Now is the time to be a buyer. You heard me right, 2016.
I’m not one to make bold pronouncements. I report the facts—what our data shows. But when the occasion calls for it, I don’t shy away from making a suggestion.
The last time I made such a bold statement was November 2007. I remember telling farmers if they were even thinking about buying they needed to act immediately. I could see what was coming: A perfect storm for rising used equipment values. Thanks to strong farm income due to higher commodity prices, tightly controlled production of new equipment, rising prices on new equipment, tight availability of good used equipment and a national tax policy in place (Section 179), farmers were in the new and used equipment buying mode.
The perfect storm lasted from late 2007 into spring 2013. Since then, as you well know, the entire ag industry has been recalibrating.
So why am I stepping out now and advising 2016 is the year to be a buyer? It’s a combination of factors,
including what I started to see late in 2015, plus what I see looking ahead.
Let’s focus on the used combine market. There are lots of large late- model used combines sitting on dealer lots. After a soft 2014, our auction data showed used combine values began to find a footing and firm up in 2015. That was until we flipped to the last page on the calendar. Beginning around Dec. 1, 2015, I started to notice softening auction prices, particularly at several wholesale auctions.
Check out the accompanying data table below, showing auction prices on smaller late-model used combines in 2015. Pay particular attention to auctions held in the last six weeks of the year. You’ll notice a decline in sale values. For example, at a Nov. 19, 2015, farm auction in northeast Iowa, a 2011 Case IH 6088 with 776 engine hours sold for $138,500. Eight months earlier, on March 20, an older 2009 model Case IH 6088 with more hours (1,036 engine hours) sold at a nearby southeast Minnesota farm auction for $141,000.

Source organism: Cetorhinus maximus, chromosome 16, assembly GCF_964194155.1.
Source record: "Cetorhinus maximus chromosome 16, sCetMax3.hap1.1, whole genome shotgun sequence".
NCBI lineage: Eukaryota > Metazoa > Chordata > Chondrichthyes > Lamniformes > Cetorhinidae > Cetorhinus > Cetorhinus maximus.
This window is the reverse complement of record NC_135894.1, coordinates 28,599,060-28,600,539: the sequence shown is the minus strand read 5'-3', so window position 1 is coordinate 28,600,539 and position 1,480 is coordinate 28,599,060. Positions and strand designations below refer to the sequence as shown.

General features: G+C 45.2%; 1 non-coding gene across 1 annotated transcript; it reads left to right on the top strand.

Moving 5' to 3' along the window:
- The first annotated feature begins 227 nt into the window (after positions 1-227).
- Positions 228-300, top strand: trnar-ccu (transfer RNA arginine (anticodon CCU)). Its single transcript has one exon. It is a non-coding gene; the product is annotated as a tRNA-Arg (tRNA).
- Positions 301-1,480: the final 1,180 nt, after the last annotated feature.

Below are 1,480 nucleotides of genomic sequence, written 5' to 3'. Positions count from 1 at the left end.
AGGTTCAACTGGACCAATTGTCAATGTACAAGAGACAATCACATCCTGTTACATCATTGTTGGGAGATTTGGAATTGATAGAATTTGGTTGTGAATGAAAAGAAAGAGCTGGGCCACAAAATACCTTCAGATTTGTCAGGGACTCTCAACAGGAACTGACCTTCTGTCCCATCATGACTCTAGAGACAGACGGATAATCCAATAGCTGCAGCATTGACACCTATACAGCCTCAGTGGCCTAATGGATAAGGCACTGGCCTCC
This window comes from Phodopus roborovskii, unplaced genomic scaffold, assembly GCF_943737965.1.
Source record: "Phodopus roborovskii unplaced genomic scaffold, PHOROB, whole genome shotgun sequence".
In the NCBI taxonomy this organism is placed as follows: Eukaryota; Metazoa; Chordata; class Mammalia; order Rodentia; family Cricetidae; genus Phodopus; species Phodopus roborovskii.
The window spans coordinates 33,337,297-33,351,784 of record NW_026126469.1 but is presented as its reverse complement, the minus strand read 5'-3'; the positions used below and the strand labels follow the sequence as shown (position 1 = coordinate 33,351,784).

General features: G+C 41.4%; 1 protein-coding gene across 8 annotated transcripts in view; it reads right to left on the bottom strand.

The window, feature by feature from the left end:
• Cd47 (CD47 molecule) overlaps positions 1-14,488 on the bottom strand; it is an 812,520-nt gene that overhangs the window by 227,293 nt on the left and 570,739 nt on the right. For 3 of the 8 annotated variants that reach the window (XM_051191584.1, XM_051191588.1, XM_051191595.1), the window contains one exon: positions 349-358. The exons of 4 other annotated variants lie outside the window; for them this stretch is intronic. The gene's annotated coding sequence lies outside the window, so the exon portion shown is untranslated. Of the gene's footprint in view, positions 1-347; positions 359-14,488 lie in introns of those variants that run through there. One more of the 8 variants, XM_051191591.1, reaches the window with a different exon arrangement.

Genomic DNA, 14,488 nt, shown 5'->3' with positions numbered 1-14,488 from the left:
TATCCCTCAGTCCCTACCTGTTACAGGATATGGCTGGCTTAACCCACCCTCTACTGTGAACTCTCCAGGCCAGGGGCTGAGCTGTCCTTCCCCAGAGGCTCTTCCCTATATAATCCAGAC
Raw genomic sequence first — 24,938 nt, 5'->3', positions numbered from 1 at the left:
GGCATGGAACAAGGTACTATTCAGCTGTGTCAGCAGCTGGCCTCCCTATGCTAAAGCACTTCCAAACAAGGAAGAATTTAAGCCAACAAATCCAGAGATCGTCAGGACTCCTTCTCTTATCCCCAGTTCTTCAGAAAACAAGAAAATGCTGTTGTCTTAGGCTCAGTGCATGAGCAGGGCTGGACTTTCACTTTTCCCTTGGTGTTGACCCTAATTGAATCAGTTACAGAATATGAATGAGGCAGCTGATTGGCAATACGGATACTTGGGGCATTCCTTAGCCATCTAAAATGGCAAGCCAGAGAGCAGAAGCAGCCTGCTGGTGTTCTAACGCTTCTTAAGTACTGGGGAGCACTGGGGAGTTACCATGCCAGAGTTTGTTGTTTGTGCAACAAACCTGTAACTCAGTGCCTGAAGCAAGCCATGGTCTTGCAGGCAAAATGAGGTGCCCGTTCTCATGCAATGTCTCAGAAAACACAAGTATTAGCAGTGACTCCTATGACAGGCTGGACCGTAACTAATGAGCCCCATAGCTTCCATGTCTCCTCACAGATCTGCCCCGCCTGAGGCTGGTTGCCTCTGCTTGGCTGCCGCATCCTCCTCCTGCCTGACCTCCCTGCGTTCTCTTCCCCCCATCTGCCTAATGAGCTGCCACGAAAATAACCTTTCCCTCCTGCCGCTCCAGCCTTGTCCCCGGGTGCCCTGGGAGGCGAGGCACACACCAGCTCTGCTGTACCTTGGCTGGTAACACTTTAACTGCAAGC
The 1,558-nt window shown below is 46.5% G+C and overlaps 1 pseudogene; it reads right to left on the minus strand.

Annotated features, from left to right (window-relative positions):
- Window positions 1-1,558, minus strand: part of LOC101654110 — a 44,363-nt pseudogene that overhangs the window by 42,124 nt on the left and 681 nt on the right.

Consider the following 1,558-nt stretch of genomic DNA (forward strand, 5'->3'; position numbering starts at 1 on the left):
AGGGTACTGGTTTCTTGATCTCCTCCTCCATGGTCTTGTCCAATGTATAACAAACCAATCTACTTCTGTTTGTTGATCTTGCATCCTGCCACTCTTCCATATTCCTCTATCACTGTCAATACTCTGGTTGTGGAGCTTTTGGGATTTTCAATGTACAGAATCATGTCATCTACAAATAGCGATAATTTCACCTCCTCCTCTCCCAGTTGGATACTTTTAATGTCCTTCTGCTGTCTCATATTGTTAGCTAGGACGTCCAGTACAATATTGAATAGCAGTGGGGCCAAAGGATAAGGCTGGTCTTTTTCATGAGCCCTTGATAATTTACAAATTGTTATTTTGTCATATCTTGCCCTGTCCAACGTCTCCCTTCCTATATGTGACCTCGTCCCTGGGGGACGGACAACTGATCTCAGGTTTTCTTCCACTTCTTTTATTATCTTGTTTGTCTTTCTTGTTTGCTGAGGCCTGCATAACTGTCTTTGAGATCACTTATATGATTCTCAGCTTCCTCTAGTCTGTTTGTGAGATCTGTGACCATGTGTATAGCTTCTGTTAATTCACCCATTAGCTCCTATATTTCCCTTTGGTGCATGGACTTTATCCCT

As another comparison, look at the 2012 John Deere S660 with 558 engine hours that sold for $155,000 at a Dec. 9, 2015, consignment auction in southeast Minnesota. On Jan. 29, 2015, a 2012 John Deere S660 with 340 hours sold for $207,500 at a southeast Nebraska farm auction.
As you can see, combine values were stronger in early 2015 but started to soften as the year went on.
Part of the decline in values is due to the significant increase in the number of machinery auctions. In October 2015, the number of machinery auctions increased 48% versus October 2014. The first three weeks of December 2015 saw a 37% jump. This year is tracking to be busier as well.
I also found telling statistics from MachineryPete.com about used equipment for sale by dealers. There are nearly 90,000 pieces of equipment to view on our website, which is updated daily. As traffic to our new website was ramping up this past fall, we did see a 9% to 11% drop in the number of searches for combines beginning the third week of November 2015. That coincides almost exactly with when wholesale auction prices on combines began to weaken.
Which brings me to my point: Now is the perfect time to buy. Slowly but steadily, dealers have started to move used inventory. The trap lies in thinking there will always be plenty of late- model used inventory on dealer lots.
Think for a moment about how new equipment sales have slowed during the past few years. Let’s say 2016 is going to be a slower year for new sales as well. Now look ahead six months, a year, two years, four years and see commodity prices cycling higher and increasing cash flow. At that point, farmers will be in the market for a really nice one-, two- or three-year-old used combine, tractor, you name it, with low hours. But guess what ... to quote our friend Yoda: “Much harder to find then they will be.”
The time to be a buyer is now.
If you’re in the market for used equipment, check out the all-new Machinery Pete marketplace. To shop for used machines from across the country, visit www.MachineryPete.com